The Ocean Through Time

Life began in the ocean around 3.5 billion years ago and as evolution progressed, many species went extinct -- and some left behind fossils -- as others appeared. And even now, the ocean hasn't stopped changing as evolution continues and humans leave their mark.

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two men each hold a ceramic vessel at the archaeological ex

Archaeologists Study Early Whaling Community in Quebec, Canada

For over a decade, Smithsonian's Arctic Studies Center archaeologist, William Fitzhugh, has been investigating an early European whaling site at Hare Harbor in Québec, Canada . The site has revealed important contact and trading...
Offshore Peru, during the Eocene (~56-34 million years ago), showing two archaeocetes (ancient whales): Ocucajea picklingi and Supayacetus muizon.

New Archaeocetes from Peru Are the Oldest Fossil Whales from South America

Offshore Peru, during the Eocene (~56-34 million years ago), showing two archaeocetes (ancient whales): Ocucajea picklingi (above) and Supayacetus muizoni (below). Credit: Carl Buell, http://carlbuell.com The evolution of whales represents one of the great...
An artistic rendering of an ocean landscape as it may have looked during the Archean Eon.

The Ocean Throughout Geologic Time, An Image Gallery

Evidence shows that life probably began in the ocean at least 3.5 billion years ago. Photosynthesis began more than 2.5 billion years ago—the Great Oxidation Event. But it took hundreds of millions of years...
A photo of the cliffs at Mistaken Point, in Newfoundland

Ediacaran Fossils: One Species at a Time

When the cod fishery collapsed in Newfoundland in the early 1990s, the hopes of the local fish harvesters collapsed with it. Hundreds of Newfoundlanders moved away and businesses that depended on the cod fishery...
An illustration of multispecies communities of dugongs from India, Mexico and Florida

The Discovery of Multispecies Communities of Seacows

This reconstruction illustrates multispecies communities of seacows from three different time periods and ocean basins. Each seacow represents a different extinct species of dugong. Credit: Carl Buell/ http://carlbuell.com/ Sirenians , or seacows, are a...
Nick Pyenson points to a skull and skeleton of a fossil whale.

Excavating a "toothed" baleen whale from Vancouver Island

Nick Pyenson, the Smithsonian's curator of fossil marine mammals, points to the skull and skeleton of a 23-25 million year old fossil "toothed" mysticete whale. Credit: NDP and J. A. Goldbogen/SI The whales that...
A researcher holds an arm bone from a "toothed" mysticete whale from Vancouver Island.

Dispatches from the Field: Treacherous stream crossings and a new fossil find

Nick Pyenson, curator of fossil marine mammals at the Smithsonian's National Museum of Natural History, holds an arm bone from a "toothed" mysticete from Vancouver Island. Credit: J. A. Goldbogen Editor's note: Read Nick's...

Whale fossils on the mainland, and into a CT scanner

Gabor Szathmary secures one of the plaster jackets containing a fossil "toothed" mysticete that was excavated on Vancouver Island. After a few long days of hard work on the island, we were finally able...

Shark Teeth Tell Great White Shark Evolution Story

This fossil jaw of Carcharodon hubbelli , a possible great white shark ancestor, contains 222 teeth, some in rows up to six teeth deep. Credit: Jeff Gage/Florida Museum of Natural History For the last...

The Design of a Beautiful Weapon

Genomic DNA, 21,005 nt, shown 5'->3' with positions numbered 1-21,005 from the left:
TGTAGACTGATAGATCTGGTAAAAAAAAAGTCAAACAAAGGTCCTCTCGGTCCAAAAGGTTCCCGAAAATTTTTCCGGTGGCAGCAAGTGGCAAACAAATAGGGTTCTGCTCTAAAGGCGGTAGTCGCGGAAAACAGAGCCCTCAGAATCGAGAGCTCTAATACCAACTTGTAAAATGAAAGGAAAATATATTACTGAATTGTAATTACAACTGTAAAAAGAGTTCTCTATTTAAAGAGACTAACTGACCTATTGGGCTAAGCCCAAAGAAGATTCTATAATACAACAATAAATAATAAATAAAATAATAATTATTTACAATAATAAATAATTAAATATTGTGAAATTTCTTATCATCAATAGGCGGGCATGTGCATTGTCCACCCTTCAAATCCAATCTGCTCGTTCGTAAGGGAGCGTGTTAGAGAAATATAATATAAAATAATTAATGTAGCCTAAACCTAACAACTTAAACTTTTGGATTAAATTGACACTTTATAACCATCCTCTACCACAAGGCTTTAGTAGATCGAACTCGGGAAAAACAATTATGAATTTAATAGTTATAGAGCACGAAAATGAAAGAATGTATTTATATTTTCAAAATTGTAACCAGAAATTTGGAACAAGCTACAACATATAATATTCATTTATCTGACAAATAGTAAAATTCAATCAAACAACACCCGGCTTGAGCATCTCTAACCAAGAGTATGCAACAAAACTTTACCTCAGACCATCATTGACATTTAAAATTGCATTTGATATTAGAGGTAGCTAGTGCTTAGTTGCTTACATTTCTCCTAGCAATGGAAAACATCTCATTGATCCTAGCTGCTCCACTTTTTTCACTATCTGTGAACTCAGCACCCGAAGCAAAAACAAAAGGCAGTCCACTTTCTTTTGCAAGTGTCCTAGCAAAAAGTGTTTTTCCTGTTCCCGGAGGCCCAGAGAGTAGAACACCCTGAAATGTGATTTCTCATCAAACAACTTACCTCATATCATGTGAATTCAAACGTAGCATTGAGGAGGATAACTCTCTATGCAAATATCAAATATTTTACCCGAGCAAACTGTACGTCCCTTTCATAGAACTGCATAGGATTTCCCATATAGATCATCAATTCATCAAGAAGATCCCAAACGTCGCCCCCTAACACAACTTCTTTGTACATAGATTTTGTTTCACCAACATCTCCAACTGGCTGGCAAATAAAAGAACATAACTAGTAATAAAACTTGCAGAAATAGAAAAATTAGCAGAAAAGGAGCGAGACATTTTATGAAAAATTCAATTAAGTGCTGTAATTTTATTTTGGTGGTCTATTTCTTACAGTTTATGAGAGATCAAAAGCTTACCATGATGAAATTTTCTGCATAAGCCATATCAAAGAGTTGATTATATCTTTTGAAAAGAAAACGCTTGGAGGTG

Video of Claws Out: Fiddler Crabs Do Battle This summer, many of you have likely enjoyed feasting on crabs, be they blue, stone, or Dungeness, and a special treat will have been the big,...
A rendering of an underwater marine scene from the Cambrian Period, featuring an arthropod, annelids, and other animals.

A Collection of Cambrian Fossils

When you're standing in a museum surrounded by fossils, you can almost imagine drifting through time to when long-extinct creatures swam the ocean. Found all over the world, these fossils can be read by...
Fossil Whale Digsite at Cerro Ballena, Chile

The Whale Graveyard Whodunit

Chilean and Smithsonian paleontologists study several fossil whale skeletons at Cerro Ballena, next to the Pan-American Highway in Atacama Region, Chile, in 2011. Credit: Adam Metallo / Smithsonian Institution One of the ocean's tiniest...

Charles Darwin's Ocean Upwelling

The Belize Barrier Reef Reserve System consists of the largest barrier reef in the northern hemisphere, offshore atolls, and several hundred sand cays, mangrove forests, coastal lagoons, and estuaries. The system's seven sites illustrate...

When Did Today’s Whales Get So Big?

More recently than you might think, say scientists who scoured the fossil record Two skulls belonging to extinct marine mammal herbivores used in the new study, both from the Smithsonian’s collections. Credit: A. Boersma...
Common cuttlefish

So You Think You're Smarter Than a Cephalopod?

Like other cephalopods, the common cuttlefish ( Sepia officials Linnaeus, 1758) possesses serious brain power. Credit: Hans Hillewaert, WoRMS for SMEBD The blanket octopus can rip a poisonous tentacle from a Portuguese man-o-war and...

Coral Reefs Changing Over Time

How do we know what coral reefs looked like hundreds of years ago? Often times, we are simply left wondering. Scientists can get an idea from naturalist recordings, but there are many unknowns and...

Did Whale Evolution Go Backwards?

Whales swim, but their ancestors walked. Whales are mammals (like us) whose ancestors lived on land. Life probably began in the ocean and then evolved to colonize the land. Yet the whale’s ancestors gradually...

Top Predators Timeline

What makes a top predator? Razor-sharp teeth? Speed? Strength? Size? Who is the most fearsome hunter? It depends on where and when you look.

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